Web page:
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by Jason Snell & Dan Moren

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By Jason Snell

Well rounded: The Lofree Bluetooth mechanical keyboard

Note: This story has not been updated since 2021.

I love mechanical keyboards. I own… let’s just say more than I can actually use. For more than a year now, my primary keyboard has been a “80 percent” style mechanical model, and I can’t imagine going back to the softer laptop-style keyboard I used to use.

So when Lofree offered to let me take a test drive of their new Bluetooth mechanical keyboard, I jumped at the chance. My current keyboard, though I love it, is wired and not wireless, not particularly Mac friendly, and lacks a function row.

The Lofree keyboard, on the other hand, offers Mac keyboard shortcuts, a full function row, and backlighting while keeping an extremely small footprint. And most importantly, it combines real mechanical switches with Bluetooth, so you can type on responsive, clicky keys without a single wire, on a Mac, iPad, iPhone, whatever. In other words, this keyboard addresses my biggest complaints about my existing keyboard.

Fans of mechanical keyboards know that there are several different switch styles, each of which offer different sounds and tactile feedback. The Lofree keyboard uses Gaterone Blue switches, which feel and sound very similar to the clicky Cherry MX Blue switches I used in the first mechanical keyboard I bought last year. If you appreciate feeling a light snap and hearing a clear click when you press a key, this is the style for you.1

In the end, the most important feature of a keyboard is how well you can type on it. (Okay, maybe the most important feature is if it ruins your wrists and hands if you use it—ergonomics are important.) And the Lofree keyboard’s key design and layout, while quirky and fun, also make me a little dubious about how practical it is.

The round keycaps are cute, but I couldn’t get past the small modifier keys.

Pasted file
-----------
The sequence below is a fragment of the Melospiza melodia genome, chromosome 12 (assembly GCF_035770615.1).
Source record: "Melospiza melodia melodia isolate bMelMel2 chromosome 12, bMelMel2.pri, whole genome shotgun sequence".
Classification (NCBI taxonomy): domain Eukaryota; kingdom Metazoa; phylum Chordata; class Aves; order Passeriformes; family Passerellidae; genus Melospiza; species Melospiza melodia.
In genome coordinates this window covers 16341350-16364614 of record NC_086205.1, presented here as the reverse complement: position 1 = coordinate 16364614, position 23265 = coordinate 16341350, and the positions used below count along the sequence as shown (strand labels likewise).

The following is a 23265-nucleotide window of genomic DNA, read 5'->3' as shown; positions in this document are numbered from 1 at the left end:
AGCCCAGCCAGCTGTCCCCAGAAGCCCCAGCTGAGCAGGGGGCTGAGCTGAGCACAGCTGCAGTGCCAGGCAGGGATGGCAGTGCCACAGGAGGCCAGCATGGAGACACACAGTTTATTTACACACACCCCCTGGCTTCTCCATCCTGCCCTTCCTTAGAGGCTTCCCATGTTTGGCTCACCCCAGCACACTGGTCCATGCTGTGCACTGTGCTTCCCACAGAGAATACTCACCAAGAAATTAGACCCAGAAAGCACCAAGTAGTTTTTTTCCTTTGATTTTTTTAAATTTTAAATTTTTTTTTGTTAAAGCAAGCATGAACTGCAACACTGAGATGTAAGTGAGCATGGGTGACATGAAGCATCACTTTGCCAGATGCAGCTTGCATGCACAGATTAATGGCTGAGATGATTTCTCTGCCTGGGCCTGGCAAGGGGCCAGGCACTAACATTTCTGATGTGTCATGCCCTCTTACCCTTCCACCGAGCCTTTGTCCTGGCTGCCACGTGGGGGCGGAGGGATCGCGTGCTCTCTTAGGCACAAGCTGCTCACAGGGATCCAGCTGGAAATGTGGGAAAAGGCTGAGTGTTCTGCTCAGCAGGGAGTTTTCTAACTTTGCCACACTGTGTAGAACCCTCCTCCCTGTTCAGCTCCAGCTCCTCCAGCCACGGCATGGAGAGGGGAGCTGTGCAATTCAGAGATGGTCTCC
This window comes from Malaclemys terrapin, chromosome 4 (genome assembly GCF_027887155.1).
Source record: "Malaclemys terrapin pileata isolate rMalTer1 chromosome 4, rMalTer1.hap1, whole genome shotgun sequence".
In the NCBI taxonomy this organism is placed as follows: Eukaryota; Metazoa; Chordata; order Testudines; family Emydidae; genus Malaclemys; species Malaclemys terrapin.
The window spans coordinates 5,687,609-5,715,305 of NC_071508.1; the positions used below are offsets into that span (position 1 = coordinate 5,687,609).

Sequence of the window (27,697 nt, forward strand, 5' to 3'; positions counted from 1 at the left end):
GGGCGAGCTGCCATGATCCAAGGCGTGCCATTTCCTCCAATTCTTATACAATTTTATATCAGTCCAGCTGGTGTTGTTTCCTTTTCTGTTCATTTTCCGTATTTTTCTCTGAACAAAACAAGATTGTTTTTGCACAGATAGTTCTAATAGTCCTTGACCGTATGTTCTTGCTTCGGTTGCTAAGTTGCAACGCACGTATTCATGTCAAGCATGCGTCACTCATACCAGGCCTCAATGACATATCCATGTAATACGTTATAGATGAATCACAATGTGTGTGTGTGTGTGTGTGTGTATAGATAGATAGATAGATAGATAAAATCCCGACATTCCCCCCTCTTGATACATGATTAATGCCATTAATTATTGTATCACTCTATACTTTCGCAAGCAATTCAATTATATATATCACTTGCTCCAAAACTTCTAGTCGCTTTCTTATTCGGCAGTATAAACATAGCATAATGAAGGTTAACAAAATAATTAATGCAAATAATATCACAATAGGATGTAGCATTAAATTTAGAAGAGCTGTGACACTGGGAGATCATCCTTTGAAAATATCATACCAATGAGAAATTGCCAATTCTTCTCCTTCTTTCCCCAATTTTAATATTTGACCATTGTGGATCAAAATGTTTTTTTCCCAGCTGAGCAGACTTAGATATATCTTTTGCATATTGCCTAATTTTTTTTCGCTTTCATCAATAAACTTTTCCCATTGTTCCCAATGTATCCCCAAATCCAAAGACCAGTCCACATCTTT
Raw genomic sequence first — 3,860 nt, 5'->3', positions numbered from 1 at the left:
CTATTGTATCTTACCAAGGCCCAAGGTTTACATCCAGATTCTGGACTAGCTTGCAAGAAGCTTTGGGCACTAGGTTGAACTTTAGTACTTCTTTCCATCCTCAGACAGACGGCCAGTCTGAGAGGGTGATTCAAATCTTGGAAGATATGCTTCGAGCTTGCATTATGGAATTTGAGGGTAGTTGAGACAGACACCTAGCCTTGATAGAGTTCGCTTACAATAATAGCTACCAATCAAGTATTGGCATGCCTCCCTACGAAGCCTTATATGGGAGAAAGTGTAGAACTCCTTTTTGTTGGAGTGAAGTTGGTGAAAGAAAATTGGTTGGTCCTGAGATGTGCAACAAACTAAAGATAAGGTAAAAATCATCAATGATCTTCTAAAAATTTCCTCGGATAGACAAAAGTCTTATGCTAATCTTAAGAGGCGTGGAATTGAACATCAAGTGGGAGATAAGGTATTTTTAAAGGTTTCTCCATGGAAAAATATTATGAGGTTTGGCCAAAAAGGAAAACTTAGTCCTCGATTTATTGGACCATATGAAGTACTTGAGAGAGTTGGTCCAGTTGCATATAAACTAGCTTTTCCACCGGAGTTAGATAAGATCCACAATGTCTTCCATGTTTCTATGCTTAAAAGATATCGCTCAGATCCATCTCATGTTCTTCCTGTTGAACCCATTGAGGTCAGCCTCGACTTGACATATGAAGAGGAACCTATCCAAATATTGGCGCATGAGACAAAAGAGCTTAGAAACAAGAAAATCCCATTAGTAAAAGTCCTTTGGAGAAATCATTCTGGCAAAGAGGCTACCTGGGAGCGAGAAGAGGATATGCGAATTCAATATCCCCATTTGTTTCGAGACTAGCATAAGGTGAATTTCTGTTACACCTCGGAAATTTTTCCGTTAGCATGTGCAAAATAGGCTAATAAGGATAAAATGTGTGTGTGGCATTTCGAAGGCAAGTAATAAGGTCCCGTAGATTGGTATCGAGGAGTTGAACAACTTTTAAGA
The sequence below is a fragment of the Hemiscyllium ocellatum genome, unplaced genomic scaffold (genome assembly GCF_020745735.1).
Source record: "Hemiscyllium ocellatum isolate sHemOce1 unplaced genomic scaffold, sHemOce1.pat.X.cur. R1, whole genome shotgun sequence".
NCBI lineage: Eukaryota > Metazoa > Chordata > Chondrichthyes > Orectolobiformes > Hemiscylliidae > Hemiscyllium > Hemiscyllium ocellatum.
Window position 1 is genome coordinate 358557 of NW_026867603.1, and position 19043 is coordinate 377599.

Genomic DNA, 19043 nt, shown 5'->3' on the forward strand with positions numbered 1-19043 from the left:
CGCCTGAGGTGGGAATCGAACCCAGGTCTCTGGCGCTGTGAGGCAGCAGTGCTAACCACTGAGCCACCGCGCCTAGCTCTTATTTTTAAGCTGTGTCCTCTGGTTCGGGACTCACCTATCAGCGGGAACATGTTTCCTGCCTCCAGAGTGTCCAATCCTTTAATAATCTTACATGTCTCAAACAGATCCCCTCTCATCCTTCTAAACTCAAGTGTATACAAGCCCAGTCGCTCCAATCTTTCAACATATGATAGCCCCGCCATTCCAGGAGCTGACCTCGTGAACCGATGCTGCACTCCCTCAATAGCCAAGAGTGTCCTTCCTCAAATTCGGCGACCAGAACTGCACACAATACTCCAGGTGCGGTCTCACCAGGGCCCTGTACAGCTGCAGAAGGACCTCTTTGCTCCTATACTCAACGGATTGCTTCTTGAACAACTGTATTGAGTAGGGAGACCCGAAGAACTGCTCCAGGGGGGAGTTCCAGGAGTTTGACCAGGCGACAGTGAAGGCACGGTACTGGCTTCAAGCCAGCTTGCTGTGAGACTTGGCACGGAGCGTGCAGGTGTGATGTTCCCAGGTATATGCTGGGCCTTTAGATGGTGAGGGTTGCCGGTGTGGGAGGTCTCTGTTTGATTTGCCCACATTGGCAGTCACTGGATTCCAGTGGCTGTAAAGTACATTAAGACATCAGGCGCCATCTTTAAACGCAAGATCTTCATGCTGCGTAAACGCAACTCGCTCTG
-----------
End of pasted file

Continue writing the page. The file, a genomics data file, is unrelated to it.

First, the keycaps themselves: They’re round. “Inspired by typewriters,” the company says, and I totally see that. The round keycaps are adorable, and after a little use, I found that I was able to get used to the different feel of round keycaps underneath my fingertips. But everyone’s touch-typing journey is going to be different; if you’ve never used round keycaps before, you may find it unnerving.

Unfortunately, the biggest problem I had when trying to use the Lofree keyboard was not the keycaps, but the unfortunate choices that were made in order to fit all the other keys into a keyboard that’s quite a bit narrower even than my current 80-percent model. There are only two double-wide keys on the entire keyboard: the left Shift key and the Return key. Every other key—including Command, Tab, Backspace, and the right Shift key—are the same size as the regular keycaps. In contrast, on my 80-percent keyboard, both Shift keys are dramatically wider—2.25 times standard width—and the command key is 1.25 times standard width. The Delete/Backspace key is also 2.25 times standard.

I suppose with enough time, I might get used to tiny Tab and Backspace keys, but I really shouldn’t have to. These keys aren’t just larger because of their importance, though that’s part of it; their sizes also help me orient my keys on the keyboard so I don’t lose my place. I could get used to them being tiny, but I’m not sure I’d ever enjoy it.

The placement of the arrow keys on the Lofree is also lacking. Because the keys are a tight grid all the way across, the up arrow key can’t be placed directly above the down arrow key, but is shifted slightly over to the right. The tiny shift key sits right next to it. I don’t want to talk about the number of times I moved my cursor when I was trying to type a capital letter.

So I have to say, my time with the Lofree keyboard was a mixed bag. It’s an attractive keyboard with a Mac focus that brings mechanical keyswitches to a small, wireless design. I love small keyboards like this. But for me, the key layout—especially the lack of space given to important modifier keys—was just too big a hurdle for me to get over. If Lofree made a version of this keyboard with a more traditional layout, I’d buy it in a heartbeat.

If you’re not as bothered by the quirks of the key layout as I am, check out Lofree’s Indiegogo campaign, which launches today. Early orders will cost $74, while later orders—the product is designed and will be shipping in a couple of months—will be $99. (To put that in perspective, I paid $130 for my wired Leopold FC660M keyboard.)

  1. I switched to a keyboard with Cherry MX Brown switches, which bring more of a thump and less of a click. 

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